Referring now to FIG. 5, therein is shown the structure of FIG. 4 with a second die 500 attached to the intermediate adhesive layer 400 thus forming a die stack 502. The die stack 502 is comprised of the first adhesive layer 104, the first die 102, the protective layer 202, the intermediate adhesive layer 400, and the second die 500. The second die 500 has a second plurality of bonding pads 510, represented by a bonding pad 512 and a bonding pad 514. Preferably, the intermediate adhesive layer 400 extends slightly beyond the edges of the first die 102 to provide support for the second die 500 during subsequent wire bonding of the second plurality of bonding pads 510 on the second die 500 to the remaining portion of the plurality of contacts 120 on the substrate 100.

Referring now to FIG. 6, therein is shown the structure of FIG. 5 after the second die 500 has been connected to the substrate 100. A second plurality of wires 600, represented by a wire 600A and a wire 600B, connects the second plurality of bonding pads 510 to the plurality of contacts 120. Accordingly, the bonding pad 512 is connected to the contact 126 on the substrate 100 using the wire 600A and the contact 126 is connected to the via 106. Similarly, the bonding pad 514 is connected to the contact 128 using the wire 600B, and the contact 128 is connected to the via 109. Therefore, the plurality of contacts 120 are in turn connected to the plurality of conductive vias 105. Both the first die 102 and the second die 500 are thus connected to the plurality of conductive vias 105 which pass through the substrate 100 from the upper surface 112 to the lower surface 114 of the substrate 100. The second die 500 can be smaller than, the same size as, or larger than the first die 102.

Referring now to FIG. 7, therein is shown the structure of FIG. 6 after the die stack 502, the first plurality of wires 310, and the second plurality of wires 600 are covered with an encapsulating material 700. The encapsulating material 700 of a semiconductor package 702 is created using conventional methods of mold formation and epoxy or plastic injection into the mold. Organic polymeric encapsulants can be used such as thermoplastics, thermoset plastics, and elastomers. It also will be apparent that hermetic seals combined with heat sinks for protection of the die stack 502 from environmental and thermal damage can be used in a conventional manner.

Referring now to FIG. 8, therein is shown a plan view of the package described herein prior to encapsulation of the die stack 502. The upper surface 112 supports the die stack 502. Although the upper surface of the second die 500 of the die stack 502 is shown in FIG. 8, one skilled in the art will appreciate that the other elements of the die stack 502 as previously discussed are beneath the second die 500. The protective layer 202 is in the central portion of the die stack 502 as discussed above (see FIGS. 2A through 7).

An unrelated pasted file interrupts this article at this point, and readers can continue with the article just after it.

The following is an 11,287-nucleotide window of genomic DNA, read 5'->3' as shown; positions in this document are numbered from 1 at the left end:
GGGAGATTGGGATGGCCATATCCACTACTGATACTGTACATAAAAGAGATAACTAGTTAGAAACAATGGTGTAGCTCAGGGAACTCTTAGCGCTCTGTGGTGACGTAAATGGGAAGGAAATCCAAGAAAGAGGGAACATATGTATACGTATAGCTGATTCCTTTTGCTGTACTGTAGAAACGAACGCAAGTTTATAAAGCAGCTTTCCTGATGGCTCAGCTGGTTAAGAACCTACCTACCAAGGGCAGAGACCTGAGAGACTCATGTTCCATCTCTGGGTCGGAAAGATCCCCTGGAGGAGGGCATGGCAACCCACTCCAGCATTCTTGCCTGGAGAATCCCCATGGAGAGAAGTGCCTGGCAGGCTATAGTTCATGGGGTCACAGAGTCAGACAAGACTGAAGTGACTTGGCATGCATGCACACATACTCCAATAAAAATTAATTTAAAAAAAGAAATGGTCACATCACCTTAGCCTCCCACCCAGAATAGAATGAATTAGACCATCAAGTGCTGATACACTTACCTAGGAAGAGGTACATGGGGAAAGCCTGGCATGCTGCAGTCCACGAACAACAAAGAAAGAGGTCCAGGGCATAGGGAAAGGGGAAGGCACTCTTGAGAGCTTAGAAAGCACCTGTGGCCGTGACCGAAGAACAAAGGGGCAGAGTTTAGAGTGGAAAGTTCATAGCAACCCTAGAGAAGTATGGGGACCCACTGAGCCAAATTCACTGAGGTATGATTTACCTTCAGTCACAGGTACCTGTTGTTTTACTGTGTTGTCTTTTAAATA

The upper surface 112 of the substrate 100 is patterned to create the plurality of contacts 120 using conventional photosensitive and etching techniques known in the semiconductor industry. The plurality of contacts 120 are connected to the first die 102 and the second die 500 in the die stack 502 by the first plurality of wires 310 and the second plurality of wires 600 respectively.

Referring now to FIG. 9, therein is shown the structure of FIG. 7 having a plurality of solder balls 900 attached to the plurality of conductive vias 105 extending to the lower surface 114 of the substrate 100 in a conventional manner to provide for connection of the semiconductor package 702 to a printed circuit board (not shown). There is thus provided an electrical connection from the plurality of solder balls 900 to the plurality of conductive vias 105. The plurality of conductive vias 105 is electrically connected to the plurality of contacts 120. A portion of the plurality of contacts 120 are connected to the first plurality of bonding pads 115 on the first die 102 using the first plurality of wires 310, and another portion of the plurality of contacts 120 are connected to the second plurality of bonding pads 510 on the second die 500 using the second plurality of wires 600. Accordingly, the first plurality of bonding pads 115 on the first die 102 and the second plurality of bonding pads 510 on the second die 500 are thus electrically connected to the plurality of solder balls 900.

Referring now to FIG. 10, therein is shown the steps of a method 1000 of the present invention. The method 1000 of assembling a semiconductor package with multiple dies in accordance with the present invention comprises: a step 1002 of providing a substrate; a step 1004 of attaching a first die to the substrate; a step 1006 of placing a protective layer on the first die over a central area thereof; a step 1008 of electrically connecting the first die to the substrate; a step 1010 of applying an intermediate adhesive layer over the protective layer; a step 1012 of attaching a second die to the intermediate adhesive layer; and a step 1014 of electrically connecting the second die to the substrate.

While the invention has been described in conjunction with the specific embodiments shown, it is to be understood that many alternatives, modifications, and variations will be apparent to those skilled in the art in light of the foregoing description. Accordingly, it is intended to embrace all such alternatives, modifications, and variations that fall within the spirit and scope of the included claims. All matters hither-to-fore set forth herein or shown in the accompanying drawings are to be interpreted in an illustrative and non-limiting sense.

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Legal Events
DateCodeEventDescription
Jun 21, 2012FPAYFee payment
Year of fee payment: 8
May 31, 2008FPAYFee payment
Year of fee payment: 4
Apr 19, 2005CCCertificate of correction
Sep 9, 2003ASAssignment
Owner name: ST ASSEMBLY TEST SERVICES LTD., SINGAPORE
Free format text: ASSIGNMENT OF ASSIGNORS INTEREST;ASSIGNORS:HUR, HYEONG RYEOL;BATHAN, HENRY D.;CAMACHO, ZIGMUND R.;REEL/FRAME:013961/0587;SIGNING DATES FROM 20030611 TO 20030612
Owner name: ST ASSEMBLY TEST SERVICES LTD. 5 YISHUN ST. 23SING
Free format text: ASSIGNMENT OF ASSIGNORS INTEREST;ASSIGNORS:HUR, HYEONG RYEOL /AR;REEL/FRAME:013961/0587;SIGNING DATES FROM 20030611 TO 20030612